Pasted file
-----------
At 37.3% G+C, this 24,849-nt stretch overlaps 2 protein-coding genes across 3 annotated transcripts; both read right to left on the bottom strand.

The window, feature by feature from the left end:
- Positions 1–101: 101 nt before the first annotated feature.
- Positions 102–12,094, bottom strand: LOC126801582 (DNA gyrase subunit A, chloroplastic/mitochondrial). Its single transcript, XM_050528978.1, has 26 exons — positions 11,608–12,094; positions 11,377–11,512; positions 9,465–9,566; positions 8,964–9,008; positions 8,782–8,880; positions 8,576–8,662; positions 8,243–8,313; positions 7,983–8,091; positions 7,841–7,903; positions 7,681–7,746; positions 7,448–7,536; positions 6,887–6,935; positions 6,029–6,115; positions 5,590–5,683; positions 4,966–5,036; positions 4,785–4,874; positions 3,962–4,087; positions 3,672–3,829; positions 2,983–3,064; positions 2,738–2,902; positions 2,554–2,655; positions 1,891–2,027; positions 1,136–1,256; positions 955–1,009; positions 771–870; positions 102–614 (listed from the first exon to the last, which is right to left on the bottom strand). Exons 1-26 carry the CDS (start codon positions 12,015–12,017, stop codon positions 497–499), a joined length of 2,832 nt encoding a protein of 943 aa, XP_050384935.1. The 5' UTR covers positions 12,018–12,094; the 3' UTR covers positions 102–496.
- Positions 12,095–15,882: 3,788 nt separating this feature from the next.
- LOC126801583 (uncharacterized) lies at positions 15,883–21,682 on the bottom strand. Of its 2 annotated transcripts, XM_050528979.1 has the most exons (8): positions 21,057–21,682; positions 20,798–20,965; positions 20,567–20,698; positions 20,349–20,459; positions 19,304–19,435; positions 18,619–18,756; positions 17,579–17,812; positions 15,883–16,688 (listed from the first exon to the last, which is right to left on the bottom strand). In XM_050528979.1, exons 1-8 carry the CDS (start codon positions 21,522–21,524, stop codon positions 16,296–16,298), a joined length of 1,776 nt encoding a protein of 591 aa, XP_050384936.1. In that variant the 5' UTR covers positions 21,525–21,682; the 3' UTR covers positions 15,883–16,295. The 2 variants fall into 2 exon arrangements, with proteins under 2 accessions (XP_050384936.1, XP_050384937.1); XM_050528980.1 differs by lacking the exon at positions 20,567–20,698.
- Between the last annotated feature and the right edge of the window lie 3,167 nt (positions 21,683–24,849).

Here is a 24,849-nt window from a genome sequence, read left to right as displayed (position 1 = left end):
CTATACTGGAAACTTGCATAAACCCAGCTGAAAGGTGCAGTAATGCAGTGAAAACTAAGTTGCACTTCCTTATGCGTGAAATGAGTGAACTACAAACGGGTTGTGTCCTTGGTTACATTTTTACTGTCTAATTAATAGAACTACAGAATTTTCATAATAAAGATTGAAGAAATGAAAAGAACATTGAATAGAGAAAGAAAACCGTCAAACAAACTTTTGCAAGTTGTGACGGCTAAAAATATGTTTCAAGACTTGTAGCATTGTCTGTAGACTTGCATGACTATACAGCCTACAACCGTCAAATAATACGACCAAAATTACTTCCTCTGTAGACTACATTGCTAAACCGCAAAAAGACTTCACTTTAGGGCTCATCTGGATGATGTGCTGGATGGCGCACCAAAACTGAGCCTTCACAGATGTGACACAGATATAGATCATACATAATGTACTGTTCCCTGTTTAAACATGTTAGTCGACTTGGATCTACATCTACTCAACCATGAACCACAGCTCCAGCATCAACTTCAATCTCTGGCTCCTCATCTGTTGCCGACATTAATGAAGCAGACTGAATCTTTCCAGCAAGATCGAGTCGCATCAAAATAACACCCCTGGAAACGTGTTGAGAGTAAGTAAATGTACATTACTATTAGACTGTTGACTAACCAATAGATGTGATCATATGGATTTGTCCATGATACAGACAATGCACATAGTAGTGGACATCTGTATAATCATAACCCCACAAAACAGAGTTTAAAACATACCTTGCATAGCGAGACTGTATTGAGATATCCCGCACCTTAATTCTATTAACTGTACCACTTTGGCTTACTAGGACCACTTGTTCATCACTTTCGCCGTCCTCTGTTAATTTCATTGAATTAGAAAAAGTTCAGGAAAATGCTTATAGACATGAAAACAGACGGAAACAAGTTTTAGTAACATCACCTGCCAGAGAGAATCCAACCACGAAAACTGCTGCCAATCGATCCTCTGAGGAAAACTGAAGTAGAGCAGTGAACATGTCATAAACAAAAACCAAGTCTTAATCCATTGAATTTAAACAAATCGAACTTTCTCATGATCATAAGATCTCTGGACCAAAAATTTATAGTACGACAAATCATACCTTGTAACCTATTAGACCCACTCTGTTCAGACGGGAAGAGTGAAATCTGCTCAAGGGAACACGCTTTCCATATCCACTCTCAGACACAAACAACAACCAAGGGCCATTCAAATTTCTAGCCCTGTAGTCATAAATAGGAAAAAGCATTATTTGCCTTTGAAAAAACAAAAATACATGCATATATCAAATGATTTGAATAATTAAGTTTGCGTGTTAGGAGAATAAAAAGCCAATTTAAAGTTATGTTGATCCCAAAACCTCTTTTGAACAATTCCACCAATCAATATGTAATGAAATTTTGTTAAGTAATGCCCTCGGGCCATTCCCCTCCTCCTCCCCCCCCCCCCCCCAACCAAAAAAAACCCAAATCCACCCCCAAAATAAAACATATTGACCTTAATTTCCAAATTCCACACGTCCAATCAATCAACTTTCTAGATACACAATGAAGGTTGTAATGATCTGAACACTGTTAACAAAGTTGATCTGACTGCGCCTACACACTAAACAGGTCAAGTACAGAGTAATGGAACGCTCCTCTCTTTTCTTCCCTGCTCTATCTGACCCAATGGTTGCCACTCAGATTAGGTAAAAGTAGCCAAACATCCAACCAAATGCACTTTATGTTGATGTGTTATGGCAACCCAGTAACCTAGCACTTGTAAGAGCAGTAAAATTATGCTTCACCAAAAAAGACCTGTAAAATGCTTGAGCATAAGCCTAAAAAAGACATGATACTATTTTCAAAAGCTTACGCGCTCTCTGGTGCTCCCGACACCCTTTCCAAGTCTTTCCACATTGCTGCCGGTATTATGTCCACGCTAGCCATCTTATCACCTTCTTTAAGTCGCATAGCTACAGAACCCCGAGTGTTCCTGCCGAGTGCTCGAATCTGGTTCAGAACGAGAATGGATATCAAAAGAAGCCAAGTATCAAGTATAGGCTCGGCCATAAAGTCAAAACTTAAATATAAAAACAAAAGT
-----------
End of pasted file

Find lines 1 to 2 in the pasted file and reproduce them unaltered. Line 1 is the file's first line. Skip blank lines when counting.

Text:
At 37.3% G+C, this 24,849-nt stretch overlaps 2 protein-coding genes across 3 annotated transcripts; both read right to left on the bottom strand.

The window, feature by feature from the left end: